Under Georgia law, a person is insane, and shall not be guilty of a crime, if at the time of the act, omission, or negligence constituting the crime, the person did not have [297 Ga. 236] mental capacity to distinguish between right and wrong in relation to the criminal act or acted because of a delusional compulsion which overmastered his will to resist committing the crime. OCGA § § 16-3-2, 16-3-3; [cit.]. A defendant claiming insanity has the burden of proving the defense by a preponderance of the evidence. Id. Because Georgia law presumes every person is of sound mind and discretion, criminal trials begin with the rebuttable presumption that the defendant is sane and this presumption is evidence. OCGA § 16-2-3; [cit.].
Durrence v. State, 287 Ga. 213 (1) (a) (695 S.E.2d 227) (2010). Where the defense presents evidence in support of a defense of insanity, a jury is authorized to reject such evidence. See Choisnet v. State, 295 Ga. 568 (1) (761 S.E.2d 322) (2014). On appeal, we determine
whether, viewing the evidence in the light most favorable to the verdicts, a rational trier of fact could have found that [appellant] failed to prove by a preponderance of the evidence that he was insane at
the time of the crimes, and whether the State met its burden of proving he was guilty, but mentally ill, beyond a reasonable doubt.
Hudson v. State, 273 Ga. 124 (1) (538 S.E.2d 751) (2000).
Here, appellant's expert witness, Dr. Matt Butryn, conducted a forensic psychological examination of appellant and diagnosed appellant as having major depressive disorder, Asperger's disorder, and schizoid personality disorder. Dr. Butryn opined that, at the time of the shooting, appellant had a diminished capacity for distinguishing between right and wrong and that he was delusional insofar as he believed that his family members were hiding things from him and that " the world" was out to " get" him. Dr. Butryn also stated, however, that appellant was not under any delusion that his mother or sisters were doing anything that placed him in fear for his life.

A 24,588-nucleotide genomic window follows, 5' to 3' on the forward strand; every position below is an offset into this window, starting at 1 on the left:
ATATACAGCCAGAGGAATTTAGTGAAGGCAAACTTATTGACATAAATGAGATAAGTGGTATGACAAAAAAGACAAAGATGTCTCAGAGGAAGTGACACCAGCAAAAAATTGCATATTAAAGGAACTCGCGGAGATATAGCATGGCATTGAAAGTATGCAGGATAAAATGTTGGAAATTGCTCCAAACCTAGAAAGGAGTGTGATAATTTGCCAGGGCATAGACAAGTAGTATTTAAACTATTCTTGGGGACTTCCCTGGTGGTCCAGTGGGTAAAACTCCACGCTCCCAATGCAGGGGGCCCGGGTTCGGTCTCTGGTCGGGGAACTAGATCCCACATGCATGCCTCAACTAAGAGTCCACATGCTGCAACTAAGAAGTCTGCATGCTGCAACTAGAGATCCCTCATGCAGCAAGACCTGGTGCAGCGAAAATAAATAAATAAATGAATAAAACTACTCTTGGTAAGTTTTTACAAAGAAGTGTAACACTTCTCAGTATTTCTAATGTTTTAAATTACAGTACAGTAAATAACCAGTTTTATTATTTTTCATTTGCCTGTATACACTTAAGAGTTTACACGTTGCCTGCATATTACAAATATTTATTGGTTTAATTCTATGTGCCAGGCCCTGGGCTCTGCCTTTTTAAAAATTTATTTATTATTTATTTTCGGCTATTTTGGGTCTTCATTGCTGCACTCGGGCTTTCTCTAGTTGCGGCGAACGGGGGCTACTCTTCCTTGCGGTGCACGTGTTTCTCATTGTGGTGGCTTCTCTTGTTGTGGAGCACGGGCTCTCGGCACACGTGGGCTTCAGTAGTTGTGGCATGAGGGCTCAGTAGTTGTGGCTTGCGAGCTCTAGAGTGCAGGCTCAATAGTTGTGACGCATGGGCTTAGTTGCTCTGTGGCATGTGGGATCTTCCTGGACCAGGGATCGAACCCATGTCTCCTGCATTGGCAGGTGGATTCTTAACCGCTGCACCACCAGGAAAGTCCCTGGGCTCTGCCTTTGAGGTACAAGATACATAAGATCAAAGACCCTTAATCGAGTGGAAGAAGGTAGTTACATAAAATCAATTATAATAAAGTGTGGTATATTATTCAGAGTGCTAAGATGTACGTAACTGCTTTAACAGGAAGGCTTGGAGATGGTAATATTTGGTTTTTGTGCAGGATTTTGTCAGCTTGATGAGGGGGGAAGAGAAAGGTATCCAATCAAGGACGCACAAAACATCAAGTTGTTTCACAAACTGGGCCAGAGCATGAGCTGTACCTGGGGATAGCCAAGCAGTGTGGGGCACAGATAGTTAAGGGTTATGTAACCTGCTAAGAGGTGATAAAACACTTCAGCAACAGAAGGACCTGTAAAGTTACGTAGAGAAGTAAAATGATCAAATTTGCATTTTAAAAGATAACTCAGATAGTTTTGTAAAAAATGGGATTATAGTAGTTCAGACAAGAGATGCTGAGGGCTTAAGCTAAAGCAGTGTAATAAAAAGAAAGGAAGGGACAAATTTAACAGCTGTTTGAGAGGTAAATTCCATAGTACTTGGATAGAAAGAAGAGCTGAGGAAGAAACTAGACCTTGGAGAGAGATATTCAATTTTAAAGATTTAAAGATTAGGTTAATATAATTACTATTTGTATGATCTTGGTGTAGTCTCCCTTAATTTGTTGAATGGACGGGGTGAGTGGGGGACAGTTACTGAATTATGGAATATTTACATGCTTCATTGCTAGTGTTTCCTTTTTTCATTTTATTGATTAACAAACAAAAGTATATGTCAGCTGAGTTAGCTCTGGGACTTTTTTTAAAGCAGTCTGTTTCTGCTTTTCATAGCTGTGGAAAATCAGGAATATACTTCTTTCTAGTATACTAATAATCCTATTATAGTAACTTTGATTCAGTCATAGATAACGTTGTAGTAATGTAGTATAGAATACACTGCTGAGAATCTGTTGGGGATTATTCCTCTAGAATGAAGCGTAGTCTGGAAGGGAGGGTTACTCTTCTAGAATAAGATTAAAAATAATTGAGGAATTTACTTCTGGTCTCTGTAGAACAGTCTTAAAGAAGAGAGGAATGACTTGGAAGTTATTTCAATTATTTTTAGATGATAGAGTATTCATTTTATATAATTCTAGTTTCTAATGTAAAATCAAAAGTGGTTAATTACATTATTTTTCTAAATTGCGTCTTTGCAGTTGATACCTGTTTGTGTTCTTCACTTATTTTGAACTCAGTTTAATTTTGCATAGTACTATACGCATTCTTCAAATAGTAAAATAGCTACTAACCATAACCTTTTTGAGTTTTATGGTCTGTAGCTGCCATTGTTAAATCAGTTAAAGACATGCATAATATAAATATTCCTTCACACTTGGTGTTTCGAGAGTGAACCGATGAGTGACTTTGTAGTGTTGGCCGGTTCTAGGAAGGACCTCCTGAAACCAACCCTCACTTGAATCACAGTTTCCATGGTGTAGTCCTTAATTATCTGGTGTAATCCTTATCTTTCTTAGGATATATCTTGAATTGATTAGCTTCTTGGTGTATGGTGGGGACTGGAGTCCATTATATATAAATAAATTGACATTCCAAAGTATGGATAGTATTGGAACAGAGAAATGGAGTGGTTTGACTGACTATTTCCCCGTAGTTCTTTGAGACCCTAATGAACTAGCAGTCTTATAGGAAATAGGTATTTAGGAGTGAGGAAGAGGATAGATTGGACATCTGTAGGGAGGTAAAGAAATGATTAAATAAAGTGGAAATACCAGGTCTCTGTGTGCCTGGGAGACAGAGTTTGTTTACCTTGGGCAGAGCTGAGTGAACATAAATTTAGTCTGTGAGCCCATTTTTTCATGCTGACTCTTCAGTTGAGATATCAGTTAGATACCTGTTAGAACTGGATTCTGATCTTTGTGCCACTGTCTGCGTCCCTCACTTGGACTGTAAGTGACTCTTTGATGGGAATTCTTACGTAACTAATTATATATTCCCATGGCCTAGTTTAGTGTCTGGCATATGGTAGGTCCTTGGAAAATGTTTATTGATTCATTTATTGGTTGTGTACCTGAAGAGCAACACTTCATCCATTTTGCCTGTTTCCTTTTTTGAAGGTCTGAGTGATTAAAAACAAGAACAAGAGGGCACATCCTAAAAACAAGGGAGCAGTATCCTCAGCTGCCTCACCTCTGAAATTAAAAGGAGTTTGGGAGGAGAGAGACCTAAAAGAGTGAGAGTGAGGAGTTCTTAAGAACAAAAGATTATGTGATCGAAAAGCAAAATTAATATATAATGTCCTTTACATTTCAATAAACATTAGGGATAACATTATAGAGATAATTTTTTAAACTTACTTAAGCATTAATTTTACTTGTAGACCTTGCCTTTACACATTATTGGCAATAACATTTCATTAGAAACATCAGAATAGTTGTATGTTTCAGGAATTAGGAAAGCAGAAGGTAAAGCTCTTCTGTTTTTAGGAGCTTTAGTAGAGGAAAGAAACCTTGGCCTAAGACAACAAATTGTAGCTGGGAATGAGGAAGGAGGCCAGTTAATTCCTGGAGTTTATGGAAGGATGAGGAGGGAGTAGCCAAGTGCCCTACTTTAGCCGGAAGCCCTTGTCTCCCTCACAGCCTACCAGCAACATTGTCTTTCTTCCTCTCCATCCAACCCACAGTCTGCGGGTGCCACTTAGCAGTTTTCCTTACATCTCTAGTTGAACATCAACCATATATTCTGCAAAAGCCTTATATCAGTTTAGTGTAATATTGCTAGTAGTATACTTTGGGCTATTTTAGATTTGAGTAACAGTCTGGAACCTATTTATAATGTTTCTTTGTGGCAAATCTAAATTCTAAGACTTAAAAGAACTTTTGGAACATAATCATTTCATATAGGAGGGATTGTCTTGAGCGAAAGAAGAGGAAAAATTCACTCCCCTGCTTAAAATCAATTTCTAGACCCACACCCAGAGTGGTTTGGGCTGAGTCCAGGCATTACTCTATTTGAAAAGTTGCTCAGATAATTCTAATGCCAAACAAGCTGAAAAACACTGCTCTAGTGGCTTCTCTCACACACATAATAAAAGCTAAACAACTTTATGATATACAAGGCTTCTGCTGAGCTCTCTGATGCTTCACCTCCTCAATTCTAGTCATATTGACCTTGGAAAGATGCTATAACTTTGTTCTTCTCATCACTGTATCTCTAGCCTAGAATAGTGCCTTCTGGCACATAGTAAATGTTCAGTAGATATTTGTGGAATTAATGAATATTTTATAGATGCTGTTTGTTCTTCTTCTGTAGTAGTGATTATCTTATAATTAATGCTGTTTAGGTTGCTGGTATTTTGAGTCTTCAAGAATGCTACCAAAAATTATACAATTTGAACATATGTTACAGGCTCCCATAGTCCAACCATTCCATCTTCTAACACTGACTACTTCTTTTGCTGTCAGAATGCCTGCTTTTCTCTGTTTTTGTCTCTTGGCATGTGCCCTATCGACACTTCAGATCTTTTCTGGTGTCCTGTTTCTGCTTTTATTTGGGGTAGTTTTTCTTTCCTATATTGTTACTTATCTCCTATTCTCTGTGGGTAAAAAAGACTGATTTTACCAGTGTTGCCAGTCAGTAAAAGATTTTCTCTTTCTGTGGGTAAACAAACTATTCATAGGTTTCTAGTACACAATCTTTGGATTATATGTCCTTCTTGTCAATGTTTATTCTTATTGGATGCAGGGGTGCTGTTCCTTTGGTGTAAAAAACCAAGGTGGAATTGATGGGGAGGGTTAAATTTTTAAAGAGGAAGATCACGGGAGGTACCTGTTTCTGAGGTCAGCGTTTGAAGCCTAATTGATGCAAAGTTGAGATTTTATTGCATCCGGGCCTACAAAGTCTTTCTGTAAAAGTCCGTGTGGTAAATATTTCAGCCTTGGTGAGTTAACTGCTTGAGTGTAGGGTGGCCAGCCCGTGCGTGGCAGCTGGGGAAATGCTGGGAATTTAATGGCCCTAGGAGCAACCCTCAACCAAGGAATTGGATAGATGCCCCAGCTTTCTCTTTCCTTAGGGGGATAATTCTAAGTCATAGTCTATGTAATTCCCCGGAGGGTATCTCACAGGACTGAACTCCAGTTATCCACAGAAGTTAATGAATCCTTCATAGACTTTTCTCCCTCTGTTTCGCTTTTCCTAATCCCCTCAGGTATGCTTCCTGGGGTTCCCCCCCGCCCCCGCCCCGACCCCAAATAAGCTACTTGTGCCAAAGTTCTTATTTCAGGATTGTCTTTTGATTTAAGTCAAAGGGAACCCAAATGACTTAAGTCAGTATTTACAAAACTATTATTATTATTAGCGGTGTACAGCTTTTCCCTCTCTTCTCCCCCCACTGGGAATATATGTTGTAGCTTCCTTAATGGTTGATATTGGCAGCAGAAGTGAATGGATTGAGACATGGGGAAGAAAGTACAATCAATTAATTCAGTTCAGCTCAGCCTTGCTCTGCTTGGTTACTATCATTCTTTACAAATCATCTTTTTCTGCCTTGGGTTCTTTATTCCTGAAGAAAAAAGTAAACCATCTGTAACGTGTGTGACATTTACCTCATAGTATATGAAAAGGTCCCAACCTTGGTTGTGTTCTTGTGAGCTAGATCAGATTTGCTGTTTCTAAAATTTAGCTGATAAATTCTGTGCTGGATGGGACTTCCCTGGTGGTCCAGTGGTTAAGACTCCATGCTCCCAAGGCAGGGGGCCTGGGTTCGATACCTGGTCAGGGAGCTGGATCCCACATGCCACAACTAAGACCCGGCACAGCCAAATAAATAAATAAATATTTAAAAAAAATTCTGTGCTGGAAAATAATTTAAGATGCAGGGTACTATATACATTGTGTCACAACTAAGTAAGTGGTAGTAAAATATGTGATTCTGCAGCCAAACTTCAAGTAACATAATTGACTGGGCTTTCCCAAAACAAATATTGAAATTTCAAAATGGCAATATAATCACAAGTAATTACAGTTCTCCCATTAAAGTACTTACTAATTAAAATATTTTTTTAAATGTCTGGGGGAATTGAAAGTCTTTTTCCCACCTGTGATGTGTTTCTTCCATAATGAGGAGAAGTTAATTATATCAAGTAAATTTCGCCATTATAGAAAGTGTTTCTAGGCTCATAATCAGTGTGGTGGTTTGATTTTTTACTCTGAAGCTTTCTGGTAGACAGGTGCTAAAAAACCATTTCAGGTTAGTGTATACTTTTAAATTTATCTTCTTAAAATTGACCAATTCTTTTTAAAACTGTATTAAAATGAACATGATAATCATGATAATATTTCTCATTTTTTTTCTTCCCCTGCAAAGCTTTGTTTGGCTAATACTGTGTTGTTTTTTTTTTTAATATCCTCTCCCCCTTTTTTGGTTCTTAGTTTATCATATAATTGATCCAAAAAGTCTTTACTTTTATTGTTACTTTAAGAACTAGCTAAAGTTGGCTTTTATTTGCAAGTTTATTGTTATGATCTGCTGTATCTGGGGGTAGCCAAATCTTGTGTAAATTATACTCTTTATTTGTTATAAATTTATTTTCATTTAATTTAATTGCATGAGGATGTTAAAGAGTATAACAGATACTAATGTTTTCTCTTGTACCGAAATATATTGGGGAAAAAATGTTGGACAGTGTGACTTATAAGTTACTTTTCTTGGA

The court-appointed psychologist, Dr. Deborah Gunnin, also testified at trial during the State's presentation of rebuttal evidence. Like Dr. Butryn, Dr. Gunnin concluded that appellant had Asperger's disorder. She opined, however, that, despite having Asperger's disorder, appellant knew right from wrong and was not suffering from any delusional compulsion that overmastered his will to resist committing the crime against his family members. As an example of appellant's knowing right from wrong, Dr. Gunnin noted that appellant told her he locked the house doors in the aftermath of the incident [297 Ga. 237] because he believed the police would be coming, indicating he understood the wrongfulness of his actions. She also opined that the fact that appellant resisted shooting the infant indicated he was not suffering from any delusion that overmastered his will.
The evidence adduced at trial and summarized above was sufficient to authorize a rational trier of fact to find, beyond a reasonable doubt, appellant guilty but mentally ill of the crimes for which he was convicted. Jackson v. Virginia, 443 U.S. 307 (99 S.Ct. 2781, 61 L.Ed.2d 560) (1979); Foster v. State, 283 Ga. 47 (1) (656 S.E.2d 838) (2008). Dr. Gunnin testified that appellant knew right from wrong and that his Asperger's disorder did not impact his ability to discern right from wrong. Although Dr. Butryn opined that appellant was delusional, appellant presented no evidence that he was suffering from a delusion that " if it had been true, would have justified [his] actions." (Citations and punctuation omitted.) Alvelo v. State, 290 Ga. 609 (724 S.E.2d 377) (2012). See also Hudson v. State, supra, 273 Ga. at 125. The trial court did not err when it entered judgment on the jury's verdicts. Alvelo v. State, supra, 290 Ga. at 613.
Judgment affirmed. All the Justices concur.